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There’s a perception in the church that all people at all times continually “miss the mark” and will always miss it no matter what we do. Straight from the womb, we hear, humanity falls short of God’s perfection, glory, and virtue. There are no exceptions, ever, even after we come to Christ.

It’s based on a partial Scripture: “…there is no one righteous, no not one,” usually coupled with “all have sinned and fall short of the glory of God….” (Rom. 3:10, 23) Some Christians quote these as if God has nothing else to say.

But, (A.) there’s at least one exception: John the Baptist. “He will be filled with the Holy Spirit even from birth.” (Luk. 1:17) And, (B.) nearly every verse on human wickedness is immediately followed or preceded by a contrasting verse of human virtue. The Psalms and Proverbs alone hold dozens of examples of the wicked doing such and such, but the righteous doing something else.

So if there were no one righteous ever, those Scriptures would be false. And wouldn’t it fly in the face of Abraham, Noah, David, Rahab, Job, Mary, Joseph, and others whom God describes as upright, blameless, or righteous?

We can’t use partial verses as the whole truth; and we shouldn’t confuse the words righteous or perfect with “flawless.” That only delivers shame-perpetuating bad news and produces all sorts of treasure-stealing accusations. There’s better news!

Missing Wisdom

To shed some light, Biblestudytools.com has an online lexicon where anyone can look up Greek or Hebrew words to discover how they’re used. For “falling short” (used in “all have sinned and fall short of the glory of God”), we find the Greek word hamartano:

  1. To be without a share in.
  2. To miss the mark.
  3. To err, be mistaken.
  4. To miss or wander from the path of uprightness and honor, to do or go wrong.
  5. To wander from the law of God, violate God’s law.

What’s great is that there’s nothing here about perfection, only wandering from uprightness and God’s Law (loving God with all our hearts, and loving neighbors as self, according to Jesus). Missing the mark has more to do with being lost and mistaken than deliberately defying God’s standards. But what really grabs my attention is being without a share in something—like maybe a rich inheritance, treasure, and glory? In other words, to come up empty-handed.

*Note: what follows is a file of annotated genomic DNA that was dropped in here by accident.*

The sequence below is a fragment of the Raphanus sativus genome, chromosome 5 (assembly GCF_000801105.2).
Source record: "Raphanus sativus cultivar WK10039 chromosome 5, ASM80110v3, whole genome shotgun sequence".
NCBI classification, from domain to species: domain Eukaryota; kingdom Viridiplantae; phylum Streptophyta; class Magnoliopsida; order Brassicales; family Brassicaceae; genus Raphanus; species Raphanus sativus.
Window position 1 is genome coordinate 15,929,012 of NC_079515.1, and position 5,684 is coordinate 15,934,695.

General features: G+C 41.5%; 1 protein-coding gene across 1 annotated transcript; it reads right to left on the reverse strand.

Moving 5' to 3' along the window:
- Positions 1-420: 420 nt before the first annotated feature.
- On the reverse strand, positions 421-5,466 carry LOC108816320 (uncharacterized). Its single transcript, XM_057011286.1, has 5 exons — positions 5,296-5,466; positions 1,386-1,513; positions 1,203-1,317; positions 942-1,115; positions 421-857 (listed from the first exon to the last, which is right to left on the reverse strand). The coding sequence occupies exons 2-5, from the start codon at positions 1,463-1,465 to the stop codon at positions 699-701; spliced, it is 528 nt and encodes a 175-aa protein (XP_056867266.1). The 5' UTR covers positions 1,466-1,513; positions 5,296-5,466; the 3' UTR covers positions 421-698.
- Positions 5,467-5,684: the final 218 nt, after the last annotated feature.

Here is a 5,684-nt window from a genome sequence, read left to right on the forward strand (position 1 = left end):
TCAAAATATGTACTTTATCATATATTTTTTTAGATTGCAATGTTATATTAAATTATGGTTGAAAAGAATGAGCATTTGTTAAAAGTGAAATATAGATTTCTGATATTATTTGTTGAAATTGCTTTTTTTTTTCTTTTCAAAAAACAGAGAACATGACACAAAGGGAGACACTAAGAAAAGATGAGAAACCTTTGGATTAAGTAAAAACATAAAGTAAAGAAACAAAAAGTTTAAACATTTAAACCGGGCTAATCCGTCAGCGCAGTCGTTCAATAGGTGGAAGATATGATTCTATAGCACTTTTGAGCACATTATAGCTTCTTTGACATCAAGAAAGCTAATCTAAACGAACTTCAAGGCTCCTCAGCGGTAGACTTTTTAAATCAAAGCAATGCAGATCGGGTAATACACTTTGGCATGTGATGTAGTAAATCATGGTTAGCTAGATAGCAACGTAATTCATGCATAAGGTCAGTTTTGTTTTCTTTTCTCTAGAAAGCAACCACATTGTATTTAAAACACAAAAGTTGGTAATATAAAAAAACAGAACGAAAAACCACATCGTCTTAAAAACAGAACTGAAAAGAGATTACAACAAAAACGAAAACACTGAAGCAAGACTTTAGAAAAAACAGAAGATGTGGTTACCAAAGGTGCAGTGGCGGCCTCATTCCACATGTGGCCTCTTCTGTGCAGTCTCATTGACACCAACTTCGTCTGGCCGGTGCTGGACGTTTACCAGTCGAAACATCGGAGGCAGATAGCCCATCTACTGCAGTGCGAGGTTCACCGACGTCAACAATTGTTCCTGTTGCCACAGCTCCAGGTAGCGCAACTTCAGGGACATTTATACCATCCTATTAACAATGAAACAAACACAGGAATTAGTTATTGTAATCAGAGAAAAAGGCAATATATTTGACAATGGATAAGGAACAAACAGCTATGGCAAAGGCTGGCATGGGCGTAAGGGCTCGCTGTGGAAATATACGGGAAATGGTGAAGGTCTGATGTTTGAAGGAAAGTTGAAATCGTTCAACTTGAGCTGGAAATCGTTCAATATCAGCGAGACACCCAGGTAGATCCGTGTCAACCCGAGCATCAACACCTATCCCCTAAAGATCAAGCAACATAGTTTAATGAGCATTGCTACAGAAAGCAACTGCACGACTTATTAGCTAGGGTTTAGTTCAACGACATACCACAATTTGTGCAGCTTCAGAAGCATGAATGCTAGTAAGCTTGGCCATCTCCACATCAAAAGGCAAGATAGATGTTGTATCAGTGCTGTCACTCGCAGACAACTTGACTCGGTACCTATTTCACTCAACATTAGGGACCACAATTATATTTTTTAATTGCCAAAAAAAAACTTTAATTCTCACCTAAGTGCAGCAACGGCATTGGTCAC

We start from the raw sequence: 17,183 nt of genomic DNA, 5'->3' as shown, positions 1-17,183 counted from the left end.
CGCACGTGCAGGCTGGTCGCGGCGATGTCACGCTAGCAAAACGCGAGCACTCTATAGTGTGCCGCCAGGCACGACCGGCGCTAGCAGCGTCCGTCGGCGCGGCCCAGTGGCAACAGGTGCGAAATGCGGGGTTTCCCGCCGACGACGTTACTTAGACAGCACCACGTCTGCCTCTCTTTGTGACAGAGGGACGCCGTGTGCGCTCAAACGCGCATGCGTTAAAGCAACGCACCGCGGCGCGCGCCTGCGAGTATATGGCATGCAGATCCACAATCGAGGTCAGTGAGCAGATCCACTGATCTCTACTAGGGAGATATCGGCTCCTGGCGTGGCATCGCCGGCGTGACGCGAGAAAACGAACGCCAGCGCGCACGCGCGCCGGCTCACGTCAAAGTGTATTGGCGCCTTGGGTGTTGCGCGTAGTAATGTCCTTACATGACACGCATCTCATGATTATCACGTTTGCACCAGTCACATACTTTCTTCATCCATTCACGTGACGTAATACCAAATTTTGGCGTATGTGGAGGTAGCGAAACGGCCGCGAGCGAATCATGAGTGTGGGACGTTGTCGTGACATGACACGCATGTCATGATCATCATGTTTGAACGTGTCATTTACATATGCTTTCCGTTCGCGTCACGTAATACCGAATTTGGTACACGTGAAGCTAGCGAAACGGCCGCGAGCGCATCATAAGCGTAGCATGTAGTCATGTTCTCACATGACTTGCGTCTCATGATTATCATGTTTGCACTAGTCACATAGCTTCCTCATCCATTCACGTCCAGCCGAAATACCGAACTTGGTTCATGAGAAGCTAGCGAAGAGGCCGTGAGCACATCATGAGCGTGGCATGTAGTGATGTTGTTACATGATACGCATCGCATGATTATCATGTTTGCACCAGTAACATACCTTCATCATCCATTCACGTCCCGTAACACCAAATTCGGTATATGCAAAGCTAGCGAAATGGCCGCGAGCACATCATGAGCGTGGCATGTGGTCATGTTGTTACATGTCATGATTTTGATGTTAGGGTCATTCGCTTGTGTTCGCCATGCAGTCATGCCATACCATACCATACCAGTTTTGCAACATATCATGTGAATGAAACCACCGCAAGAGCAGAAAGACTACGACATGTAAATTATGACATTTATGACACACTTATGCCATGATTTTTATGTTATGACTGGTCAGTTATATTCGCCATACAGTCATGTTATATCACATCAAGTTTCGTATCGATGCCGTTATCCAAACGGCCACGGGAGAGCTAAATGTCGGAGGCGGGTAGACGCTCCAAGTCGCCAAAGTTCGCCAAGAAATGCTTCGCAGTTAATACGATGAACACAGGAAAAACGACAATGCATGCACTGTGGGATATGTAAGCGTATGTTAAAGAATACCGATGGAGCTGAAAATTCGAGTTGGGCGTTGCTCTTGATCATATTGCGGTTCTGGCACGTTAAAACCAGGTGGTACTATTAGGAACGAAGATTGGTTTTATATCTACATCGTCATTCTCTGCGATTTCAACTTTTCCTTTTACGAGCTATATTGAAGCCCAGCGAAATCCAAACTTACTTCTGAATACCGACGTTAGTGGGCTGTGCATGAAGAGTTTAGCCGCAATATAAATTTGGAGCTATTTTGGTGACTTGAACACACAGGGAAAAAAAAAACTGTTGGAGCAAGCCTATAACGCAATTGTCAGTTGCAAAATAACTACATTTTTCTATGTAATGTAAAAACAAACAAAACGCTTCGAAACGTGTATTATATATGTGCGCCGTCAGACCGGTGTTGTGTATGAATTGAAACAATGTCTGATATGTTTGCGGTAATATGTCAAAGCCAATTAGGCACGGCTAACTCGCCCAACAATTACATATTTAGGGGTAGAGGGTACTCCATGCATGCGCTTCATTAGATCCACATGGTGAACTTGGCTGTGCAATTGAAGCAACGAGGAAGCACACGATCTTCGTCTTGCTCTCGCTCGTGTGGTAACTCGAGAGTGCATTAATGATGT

Based on the lexicon’s word usage, the following would seem to be a decent paraphrase of Paul’s meaning: “All have mistakenly wandered from God’s Law and come up empty-handed.”

To be spiritually poor without a share is not a good thing and can be resolved. The complete context is “…for all have sinned and fall short of the glory of God, and [all] are justified freely by his grace through the redemption that came by Christ Jesus.” (Rom. 3:23-24) Instead of a fault-finding accusation, as we often hear it, it’s a compassionate heads-up of both robbery and remedy.

Missing Balance

While we’re at it, let’s look at what Jesus says: “Be ye perfect, therefore, just as your Father in heaven is perfect.” (Mat. 5:48) Also, look at what Peter says: “…for it is written: ‘Be holy, because I am holy.’” (1Pet. 1:16) But aren’t these impossible? Didn’t God send Jesus to be perfect for us so that God can be with us without holding His nose? Not exactly.

Searching for “perfect,” we find the Greek word teleios (as Jesus used in “be perfect, therefore”):

  1. Brought to its end, finished.
  2. Wanting nothing necessary to completeness.
  3. Perfect, that which is perfect.
  4. Consummate human integrity and virtue of men.
  5. Full grown, adult, of full age, mature.

The NT use of perfect doesn’t mean flawless, which is great news! It means whole, virtuous, and complete. Finished. Calls to be perfect, holy, righteous, blameless, or pure are simply doable instructions to be whole, complete, and good—that is, not lacking, not empty-handed, not poor. Jesus came to assist and guide us to completion, a full life of glory, wellness, and spiritual riches.

Today’s unbalanced focus on lack of flawlessness is the same problem first-century crowds had under Pharisee perfectionism, precisely what Jesus says we must get over (exceed or surpass, as he put it) if we’re to enter the kingdom of heaven .

Humanity’s problem isn’t lack of flawlessness, but lack of completeness, goodness, and well-being. The remedy is to simply learn from Christ how to think, feel, and behave like Christ, to take on a spirit similar to his. “A student is not above his teacher, nor a servant above his master. It is enough for the student to be like his teacher, and the servant like his master.” (Mat. 10: 24-25)

Come to me, all you who are weary and burdened, and I will give you rest. Take my yoke upon you and learn from me, for I am gentle and humble in heart, and you will find rest for your souls. For my yoke is easy and my burden is light.” (Mat. 11:28-30)

What a blessed relief! Instead of beating ourselves up in endless failure, we can breathe easier because the real meaning of falling short and perfect changes the focus. We can be confident that Jesus has us covered while we safely put off the old man, put on the new, and become perfect, finished.

If it weren’t possible, the original church wouldn’t have taught it.

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